May 5, 2003

Test drive: SuSE Linux Enterprise Server 8 for Intel Itanium2 Processor Family

- by Russell Pavlicek -
With all the talk about AMD's Opteron processors recently, we cannot
forget that Intel, too, has a 64-bit platform that runs Linux. I took SuSE Linux Enterprise Server 8 for Intel Itanium2 Processor
Family for a test drive. And I liked what I found.

Hardware and installation

My thanks to Ion Computer's Paul Scheremeta and Keith Josephson for making a test machine available and for providing assistance for this review. The machine was an Itanium 2 server equipped with 4 900MHz CPUs with 1.5MB of Level 3 cache for each processor. It contained 8GB of DDR memory and a 36GB Ultra160 10,000 RPM SCSI disk.

Keith of Ion Computer installed SLES 8 on the server and said it was a typical SLES install.

Outside of the need to add a couple of additional packages, the only
glitch was that the installation did not include a kernel to support the
multiple CPUs. "I had to manually (and forcefully) install the SMP kernel
RPM," said Keith. But once this was done, the machine looked remarkably
familiar. As Keith put it, "It feels like Linux."

Remember: Boredom is good

If you read my experiences with SLES 8 on the Opteron, you'll
remember that boredom is one of the goals when you are evaluating a new
hardware platform. Ideally, you want a machine that does everything the
way your current platform does, but allows you to do more if you need to.
So the fact that SuSE on the Itanium 2 looks and feels like it does on the
x86 and the Opteron is a good thing.

Indeed, the user interface appeared to be a garden-variety KDE desktop.
It had the applications one might expect to find on an x86 SuSE Linux
server. But how would it react to 32- and 64-bit executables?

The first test was to simply transfer executables compiled on an x86 Linux
system to the Itanium 2 box and attempt to run them. They worked fine,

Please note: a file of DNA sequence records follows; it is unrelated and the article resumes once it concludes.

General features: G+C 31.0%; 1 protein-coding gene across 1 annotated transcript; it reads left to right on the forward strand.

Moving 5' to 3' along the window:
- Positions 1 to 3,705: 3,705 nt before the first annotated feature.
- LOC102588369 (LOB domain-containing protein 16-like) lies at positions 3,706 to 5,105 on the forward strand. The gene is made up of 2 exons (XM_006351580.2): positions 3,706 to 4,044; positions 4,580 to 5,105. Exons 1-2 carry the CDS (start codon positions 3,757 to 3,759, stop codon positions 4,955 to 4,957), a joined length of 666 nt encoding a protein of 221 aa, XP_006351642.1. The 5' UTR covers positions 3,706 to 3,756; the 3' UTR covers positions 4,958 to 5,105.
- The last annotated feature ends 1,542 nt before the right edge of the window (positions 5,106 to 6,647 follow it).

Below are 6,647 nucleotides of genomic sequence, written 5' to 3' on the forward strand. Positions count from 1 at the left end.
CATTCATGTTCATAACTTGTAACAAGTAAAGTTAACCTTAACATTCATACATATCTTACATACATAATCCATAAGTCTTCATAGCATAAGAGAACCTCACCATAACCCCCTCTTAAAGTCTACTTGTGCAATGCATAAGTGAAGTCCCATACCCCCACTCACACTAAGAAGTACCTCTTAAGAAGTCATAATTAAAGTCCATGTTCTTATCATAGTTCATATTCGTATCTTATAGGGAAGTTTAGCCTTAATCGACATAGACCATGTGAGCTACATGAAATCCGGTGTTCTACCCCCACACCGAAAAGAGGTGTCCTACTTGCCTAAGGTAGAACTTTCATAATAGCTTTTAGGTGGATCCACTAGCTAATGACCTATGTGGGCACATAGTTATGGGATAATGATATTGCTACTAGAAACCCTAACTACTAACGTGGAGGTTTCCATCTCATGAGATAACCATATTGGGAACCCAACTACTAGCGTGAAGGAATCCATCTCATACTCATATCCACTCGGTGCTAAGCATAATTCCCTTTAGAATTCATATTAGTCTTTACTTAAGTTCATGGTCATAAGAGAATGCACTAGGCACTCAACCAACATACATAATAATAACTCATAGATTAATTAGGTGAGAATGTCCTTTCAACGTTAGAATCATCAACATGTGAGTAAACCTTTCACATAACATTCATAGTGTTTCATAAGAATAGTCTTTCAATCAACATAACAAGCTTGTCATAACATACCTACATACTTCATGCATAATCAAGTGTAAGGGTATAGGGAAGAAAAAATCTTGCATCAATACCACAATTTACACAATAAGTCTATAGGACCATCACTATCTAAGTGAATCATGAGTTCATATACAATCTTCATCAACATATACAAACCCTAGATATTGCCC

although performance was not stellar.

The second test was to recompile these 64-bit-clean programs from source
code to see if any changes were needed. When I performed this test on an
Opteron last week, I had to modify the gcc command line to find the X11
libraries in a different location -- one that was reserved for 64-bit
libraries. On the Itanium 2, no modifications to the command line were
needed. I believe this is because the AMD architecture can work in both
32 and 64 bits, while the Intel architecture works in 64 bits and emulates
32 bits. The Intel box has just one set of libraries, while the
AMD box has two.

The 64-bit executables ran about a third faster than the
32-bit executables did. Of course, these programs did some disk I/O so
they cannot be used as a CPU benchmark, but it is clear that the
recompile yielded a noticeable improvement.

The next option was to try to recompile the programs using the
Intel compiler, properly called the Intel C++
Itanium Compiler for Itanium-based applications -- quite a
mouthful. The command to invoke it (ecc) is far more terse, thankfully. Intel also offers a Fortran compiler for Itanium.

These compilers are not open source nor are they included with
SuSE SLES 8, but I suspect that a number
of readers will be using these compilers on Itanium 2 boxes, especially
where performance is critical, because they can better optimize code for the Itanium 2 processor. The compilers are available under a couple
of different licenses from Intel. People who place more emphasis on software freedom than technical
expediency will, of course, opt for the GNU compilers.

The first thing I noticed is that the compiler arguments for ecc and gcc are very
different. Thankfully, I had a fairly simple compile,
so I didn't need to change anything to compile the code. But the Intel
compiler by default spewed out a number of messages that gcc didn't with
the same code. Anyone using ecc will clearly need to become acclimated
to the differences in the compiler.

Once the compile was done, I ran the executable. It zipped through its
task quickly and without incident. Very nice.


SuSE Linux Enterprise Server 8 for Intel Itanium2 Processor Family
delivers what it should in several major areas. First, it looks just
like its x86 and AMD64 cousins, making for easier system
administration in an organization utilizing multiple hardware
architectures or transitioning from a 32-bit to a 64-bit world.

Second, SLES supports x86 binaries. They may run slower than IA64 programs,
but they seem to work without incident.

Finally, it compiles 64-bit clean source code if you simply stick with
gcc. If you decide to go to the proprietary Intel compilers for
performance reasons, you will have some retooling to do. But at least
there is a quick and painless path to 64-bit executables.

Yes, the Itanium 2's IA64 architecture hasn't exactly taken the market by storm, and yes, most IA64 boxes can be pricey, but SuSE Linux Enterprise Server 8 for Intel Itanium2 Processor Family seems to deliver the key necessities for this hardware platform.

Russell Pavlicek is a consultant and author dealing
with Linux in business. He is a panelist on The Linux
Show weekly webcast, and is a contributor to a number
of Linux Web sites. He formerly wrote the Open Source
column for InfoWorld magazine.

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